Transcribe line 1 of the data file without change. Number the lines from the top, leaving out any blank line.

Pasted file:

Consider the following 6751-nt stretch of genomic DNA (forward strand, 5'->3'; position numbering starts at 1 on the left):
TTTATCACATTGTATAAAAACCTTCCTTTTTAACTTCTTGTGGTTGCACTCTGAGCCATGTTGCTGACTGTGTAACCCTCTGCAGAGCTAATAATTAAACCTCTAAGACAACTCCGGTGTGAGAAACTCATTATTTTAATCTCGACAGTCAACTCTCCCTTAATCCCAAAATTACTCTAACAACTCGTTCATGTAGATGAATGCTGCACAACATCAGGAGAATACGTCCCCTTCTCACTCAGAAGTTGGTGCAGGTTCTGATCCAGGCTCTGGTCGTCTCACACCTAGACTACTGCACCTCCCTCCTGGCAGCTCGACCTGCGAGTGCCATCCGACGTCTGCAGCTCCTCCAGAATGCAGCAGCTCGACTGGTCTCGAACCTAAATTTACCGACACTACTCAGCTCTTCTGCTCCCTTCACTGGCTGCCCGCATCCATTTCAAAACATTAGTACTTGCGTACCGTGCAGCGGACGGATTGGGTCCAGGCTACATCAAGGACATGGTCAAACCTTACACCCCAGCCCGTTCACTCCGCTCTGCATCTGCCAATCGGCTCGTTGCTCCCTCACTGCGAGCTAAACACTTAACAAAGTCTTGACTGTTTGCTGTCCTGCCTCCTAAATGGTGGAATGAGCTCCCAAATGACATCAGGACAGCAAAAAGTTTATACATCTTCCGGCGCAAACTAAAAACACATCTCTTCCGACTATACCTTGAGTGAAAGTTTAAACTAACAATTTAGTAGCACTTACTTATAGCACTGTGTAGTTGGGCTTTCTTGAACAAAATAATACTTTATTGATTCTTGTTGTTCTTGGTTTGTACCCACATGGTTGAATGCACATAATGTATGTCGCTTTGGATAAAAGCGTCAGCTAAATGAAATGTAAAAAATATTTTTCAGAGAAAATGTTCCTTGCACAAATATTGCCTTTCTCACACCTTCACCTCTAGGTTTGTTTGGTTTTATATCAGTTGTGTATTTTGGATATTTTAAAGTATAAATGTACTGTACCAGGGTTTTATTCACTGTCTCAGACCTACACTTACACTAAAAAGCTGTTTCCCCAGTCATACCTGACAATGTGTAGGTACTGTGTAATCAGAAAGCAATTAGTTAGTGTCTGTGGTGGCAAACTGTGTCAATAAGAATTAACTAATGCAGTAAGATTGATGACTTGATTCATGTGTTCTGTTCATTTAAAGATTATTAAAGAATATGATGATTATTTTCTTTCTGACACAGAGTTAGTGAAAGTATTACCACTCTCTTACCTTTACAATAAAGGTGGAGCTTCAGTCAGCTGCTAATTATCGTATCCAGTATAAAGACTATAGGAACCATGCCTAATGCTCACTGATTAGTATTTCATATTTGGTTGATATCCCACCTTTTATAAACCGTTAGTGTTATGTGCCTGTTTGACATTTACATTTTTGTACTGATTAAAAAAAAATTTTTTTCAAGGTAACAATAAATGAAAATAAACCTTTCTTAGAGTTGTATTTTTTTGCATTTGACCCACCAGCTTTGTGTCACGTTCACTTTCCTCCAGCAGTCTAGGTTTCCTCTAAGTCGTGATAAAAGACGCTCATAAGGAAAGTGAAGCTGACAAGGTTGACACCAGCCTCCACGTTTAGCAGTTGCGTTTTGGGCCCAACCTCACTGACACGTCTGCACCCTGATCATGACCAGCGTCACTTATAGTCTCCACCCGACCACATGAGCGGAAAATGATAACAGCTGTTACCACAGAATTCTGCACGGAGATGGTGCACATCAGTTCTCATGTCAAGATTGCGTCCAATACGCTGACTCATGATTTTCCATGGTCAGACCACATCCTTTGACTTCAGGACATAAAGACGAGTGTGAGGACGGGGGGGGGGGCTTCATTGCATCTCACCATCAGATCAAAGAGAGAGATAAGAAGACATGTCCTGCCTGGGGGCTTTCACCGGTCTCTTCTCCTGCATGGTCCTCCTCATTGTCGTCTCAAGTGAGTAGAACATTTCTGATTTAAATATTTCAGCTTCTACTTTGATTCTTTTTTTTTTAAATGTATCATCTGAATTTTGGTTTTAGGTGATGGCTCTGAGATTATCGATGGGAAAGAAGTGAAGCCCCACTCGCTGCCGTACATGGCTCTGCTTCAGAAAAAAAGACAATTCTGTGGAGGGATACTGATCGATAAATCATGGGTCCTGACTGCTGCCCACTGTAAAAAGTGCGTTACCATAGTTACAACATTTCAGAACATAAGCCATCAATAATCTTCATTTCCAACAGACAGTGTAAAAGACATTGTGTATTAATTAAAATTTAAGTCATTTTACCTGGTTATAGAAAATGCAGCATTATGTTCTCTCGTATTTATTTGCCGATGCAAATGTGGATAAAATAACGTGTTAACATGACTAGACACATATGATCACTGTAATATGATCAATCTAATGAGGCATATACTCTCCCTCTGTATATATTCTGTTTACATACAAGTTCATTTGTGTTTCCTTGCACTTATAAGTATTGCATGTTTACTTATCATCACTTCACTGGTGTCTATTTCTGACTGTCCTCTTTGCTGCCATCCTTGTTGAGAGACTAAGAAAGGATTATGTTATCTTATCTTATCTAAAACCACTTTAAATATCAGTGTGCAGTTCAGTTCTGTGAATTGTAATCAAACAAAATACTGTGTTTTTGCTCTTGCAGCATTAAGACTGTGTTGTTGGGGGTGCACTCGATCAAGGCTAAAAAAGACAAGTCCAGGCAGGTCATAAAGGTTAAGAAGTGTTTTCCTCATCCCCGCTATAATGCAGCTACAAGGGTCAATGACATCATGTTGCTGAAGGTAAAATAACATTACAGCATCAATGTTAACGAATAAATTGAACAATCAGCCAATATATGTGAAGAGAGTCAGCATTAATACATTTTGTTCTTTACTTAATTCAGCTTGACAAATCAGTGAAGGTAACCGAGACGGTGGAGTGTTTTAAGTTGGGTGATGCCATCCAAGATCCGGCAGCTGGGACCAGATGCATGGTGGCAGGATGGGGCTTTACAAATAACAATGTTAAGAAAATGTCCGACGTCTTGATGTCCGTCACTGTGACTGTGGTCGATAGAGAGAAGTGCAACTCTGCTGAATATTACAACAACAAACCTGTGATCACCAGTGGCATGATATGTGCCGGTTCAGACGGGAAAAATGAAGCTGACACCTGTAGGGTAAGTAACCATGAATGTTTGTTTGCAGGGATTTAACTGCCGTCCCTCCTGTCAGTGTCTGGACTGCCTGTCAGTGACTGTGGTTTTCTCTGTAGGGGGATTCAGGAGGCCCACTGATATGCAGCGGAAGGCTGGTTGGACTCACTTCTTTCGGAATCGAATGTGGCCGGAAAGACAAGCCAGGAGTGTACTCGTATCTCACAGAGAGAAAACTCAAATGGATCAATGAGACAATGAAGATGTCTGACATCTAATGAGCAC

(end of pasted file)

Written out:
Consider the following 6751-nt stretch of genomic DNA (forward strand, 5'->3'; position numbering starts at 1 on the left):